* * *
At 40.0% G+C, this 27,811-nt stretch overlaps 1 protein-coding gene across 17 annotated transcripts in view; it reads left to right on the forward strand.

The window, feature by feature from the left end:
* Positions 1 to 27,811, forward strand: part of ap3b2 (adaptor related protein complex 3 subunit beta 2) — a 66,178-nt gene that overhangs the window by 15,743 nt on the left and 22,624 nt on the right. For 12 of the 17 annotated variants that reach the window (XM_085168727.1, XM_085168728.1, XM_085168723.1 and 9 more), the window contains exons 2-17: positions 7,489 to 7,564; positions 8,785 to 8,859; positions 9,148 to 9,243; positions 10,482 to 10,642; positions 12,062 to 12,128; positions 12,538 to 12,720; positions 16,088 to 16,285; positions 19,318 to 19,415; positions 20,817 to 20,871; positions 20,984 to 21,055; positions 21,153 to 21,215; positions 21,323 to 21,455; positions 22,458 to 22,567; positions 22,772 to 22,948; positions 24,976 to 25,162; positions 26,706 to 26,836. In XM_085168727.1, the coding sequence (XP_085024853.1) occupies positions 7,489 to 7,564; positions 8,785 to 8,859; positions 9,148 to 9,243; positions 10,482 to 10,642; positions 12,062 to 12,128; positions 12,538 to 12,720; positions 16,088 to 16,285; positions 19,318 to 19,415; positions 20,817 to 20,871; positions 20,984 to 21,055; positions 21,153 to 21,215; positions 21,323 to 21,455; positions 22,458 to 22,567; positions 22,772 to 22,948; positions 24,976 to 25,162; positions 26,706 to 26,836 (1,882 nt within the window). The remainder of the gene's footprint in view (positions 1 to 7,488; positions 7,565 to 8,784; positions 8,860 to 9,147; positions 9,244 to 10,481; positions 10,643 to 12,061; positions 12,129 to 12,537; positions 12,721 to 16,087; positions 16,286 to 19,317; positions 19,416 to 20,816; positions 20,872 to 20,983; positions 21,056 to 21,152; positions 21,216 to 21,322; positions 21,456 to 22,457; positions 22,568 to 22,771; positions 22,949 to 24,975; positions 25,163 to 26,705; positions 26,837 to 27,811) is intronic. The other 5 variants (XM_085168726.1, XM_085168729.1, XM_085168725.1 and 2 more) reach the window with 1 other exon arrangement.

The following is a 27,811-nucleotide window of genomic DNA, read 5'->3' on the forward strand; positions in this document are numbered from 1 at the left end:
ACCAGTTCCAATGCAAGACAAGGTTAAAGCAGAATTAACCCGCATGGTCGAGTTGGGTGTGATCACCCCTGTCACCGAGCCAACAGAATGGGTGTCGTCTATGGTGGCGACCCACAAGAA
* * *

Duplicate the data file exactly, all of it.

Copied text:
At 40.0% G+C, this 27,811-nt stretch overlaps 1 protein-coding gene across 17 annotated transcripts in view; it reads left to right on the forward strand.

The window, feature by feature from the left end:
* Positions 1 to 27,811, forward strand: part of ap3b2 (adaptor related protein complex 3 subunit beta 2) — a 66,178-nt gene that overhangs the window by 15,743 nt on the left and 22,624 nt on the right. For 12 of the 17 annotated variants that reach the window (XM_085168727.1, XM_085168728.1, XM_085168723.1 and 9 more), the window contains exons 2-17: positions 7,489 to 7,564; positions 8,785 to 8,859; positions 9,148 to 9,243; positions 10,482 to 10,642; positions 12,062 to 12,128; positions 12,538 to 12,720; positions 16,088 to 16,285; positions 19,318 to 19,415; positions 20,817 to 20,871; positions 20,984 to 21,055; positions 21,153 to 21,215; positions 21,323 to 21,455; positions 22,458 to 22,567; positions 22,772 to 22,948; positions 24,976 to 25,162; positions 26,706 to 26,836. In XM_085168727.1, the coding sequence (XP_085024853.1) occupies positions 7,489 to 7,564; positions 8,785 to 8,859; positions 9,148 to 9,243; positions 10,482 to 10,642; positions 12,062 to 12,128; positions 12,538 to 12,720; positions 16,088 to 16,285; positions 19,318 to 19,415; positions 20,817 to 20,871; positions 20,984 to 21,055; positions 21,153 to 21,215; positions 21,323 to 21,455; positions 22,458 to 22,567; positions 22,772 to 22,948; positions 24,976 to 25,162; positions 26,706 to 26,836 (1,882 nt within the window). The remainder of the gene's footprint in view (positions 1 to 7,488; positions 7,565 to 8,784; positions 8,860 to 9,147; positions 9,244 to 10,481; positions 10,643 to 12,061; positions 12,129 to 12,537; positions 12,721 to 16,087; positions 16,286 to 19,317; positions 19,416 to 20,816; positions 20,872 to 20,983; positions 21,056 to 21,152; positions 21,216 to 21,322; positions 21,456 to 22,457; positions 22,568 to 22,771; positions 22,949 to 24,975; positions 25,163 to 26,705; positions 26,837 to 27,811) is intronic. The other 5 variants (XM_085168726.1, XM_085168729.1, XM_085168725.1 and 2 more) reach the window with 1 other exon arrangement.

The following is a 27,811-nucleotide window of genomic DNA, read 5'->3' on the forward strand; positions in this document are numbered from 1 at the left end:
ACCAGTTCCAATGCAAGACAAGGTTAAAGCAGAATTAACCCGCATGGTCGAGTTGGGTGTGATCACCCCTGTCACCGAGCCAACAGAATGGGTGTCGTCTATGGTGGCGACCCACAAGAA